Proof that the immigration system does not work is plentiful. It's in the 11 million people living in the U.S. without the legal documents, the farmers whose crops rot in the field because they can't find Americans to do the work, the children in limbo because their parents brought them into the country illegally, the innovative foreign students who come to learn but can't stay to work.

A bipartisan group of senators - including Arizona Republicans John McCain and Jeff Flake - presented their broad outline for changes at a Monday press conference.

President Obama shared his outline yesterday in front of a Las Vegas crowd.

Both plans state broadly that Congress should create a way for those among the 11 million who have no criminal record to pay a penalty and any back taxes and gain legal status. Those who were brought into the country illegally as children should also have a way to become citizens.

Making the visa system more efficient so families aren't separated for years waiting for paperwork to be processed is part of both outlines, as is making it easier for students in science, engineering and technology fields to work legally in the U.S.

Similarly, both state that employers who knowingly hire undocumented workers must be penalized - but that the federal system for checking a person's legal immigration status must be beefed up in accuracy and accessibility.

One roadblock we foresee in the senators' framework is that it makes creating the path to legal status and potential citizenship dependent on "securing the border."

This phrase - securing the border - is malleable and therefore, on its face, unachievable. The Obama administration has already put more officers than ever before along the border, and apprehension figures indicate that the region is more safe, at least on paper, than it used to be.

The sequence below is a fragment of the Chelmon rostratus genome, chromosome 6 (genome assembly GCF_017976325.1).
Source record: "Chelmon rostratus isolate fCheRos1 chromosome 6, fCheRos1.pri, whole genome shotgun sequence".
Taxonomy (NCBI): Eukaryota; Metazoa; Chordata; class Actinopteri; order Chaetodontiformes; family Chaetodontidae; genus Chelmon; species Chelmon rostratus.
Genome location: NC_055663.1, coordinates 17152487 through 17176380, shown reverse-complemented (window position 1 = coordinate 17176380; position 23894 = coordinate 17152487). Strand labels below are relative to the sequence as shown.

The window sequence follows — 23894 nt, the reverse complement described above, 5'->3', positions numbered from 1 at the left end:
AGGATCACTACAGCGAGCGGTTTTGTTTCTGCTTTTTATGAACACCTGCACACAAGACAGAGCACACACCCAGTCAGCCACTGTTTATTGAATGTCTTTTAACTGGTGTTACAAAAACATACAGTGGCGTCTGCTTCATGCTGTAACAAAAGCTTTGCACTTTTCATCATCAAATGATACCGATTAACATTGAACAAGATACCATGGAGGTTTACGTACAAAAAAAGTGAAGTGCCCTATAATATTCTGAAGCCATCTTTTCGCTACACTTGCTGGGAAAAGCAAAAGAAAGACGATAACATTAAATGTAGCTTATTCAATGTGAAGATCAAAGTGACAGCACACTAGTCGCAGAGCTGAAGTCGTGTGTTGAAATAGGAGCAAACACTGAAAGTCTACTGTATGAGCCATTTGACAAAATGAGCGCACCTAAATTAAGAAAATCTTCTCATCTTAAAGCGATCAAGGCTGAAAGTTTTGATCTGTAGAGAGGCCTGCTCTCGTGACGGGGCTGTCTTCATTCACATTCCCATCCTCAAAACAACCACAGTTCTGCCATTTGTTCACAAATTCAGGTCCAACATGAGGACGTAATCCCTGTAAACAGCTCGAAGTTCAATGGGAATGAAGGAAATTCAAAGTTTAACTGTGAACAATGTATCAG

Yet people still try to cross the U.S.-Mexico border to traffic in humans or drugs - and some succeed. Sealing off any border is impossible. People who are motivated enough by family need or criminal enterprise will always find a way.

The senators' plan calls for creating a commission "comprised of governors, attorneys general and community leaders living along the Southwest border to monitor the progress of securing our border and to make a recommendation regarding when the bill's security measures outlined in the legislation are completed."

Deciding what "progress" means, and pinpointing when the border is secure, will take realism, compromise and understanding of a complex and dynamic border region. We doubt that any individual, much less an elected official, will want to say "yes, the border is secure" for fear that the next drug bust or group of migrants caught will prove the statement untrue.

As these frameworks evolve into legislation, we encourage the senators to drop the secure-border prerequisite. Creating such a trigger will guarantee only that progress on the rest of the package will be stymied, as it has been before.

The senators and Obama each made the point that the country must seize this moment to make changes for the good. The Republicans are motivated by the hope that Latino voters will view efforts in a positive light, and Democrats are motivated by the fact that immigration is a vital issue that was overlooked in Obama's first term.

Improvements will come only if the senators remain steadfast in their resolve and do not sway in the political winds. McCain has clout to offer, but his constituents remember about five years ago when he supported similar legislation only to abandon his position during his run 2008 presidential run.

Flake has also worked on the immigration issue during his time in the U.S. House. Both men are poised to be influential in a way that could benefit their home state and nation.

It is too soon to endorse or condemn either proposal, although we are encouraged by their tenets, and by how similar they are. This could provide the foundation necessary to, at long last, fix problems that have dogged our nation for years.

Arizona Daily Star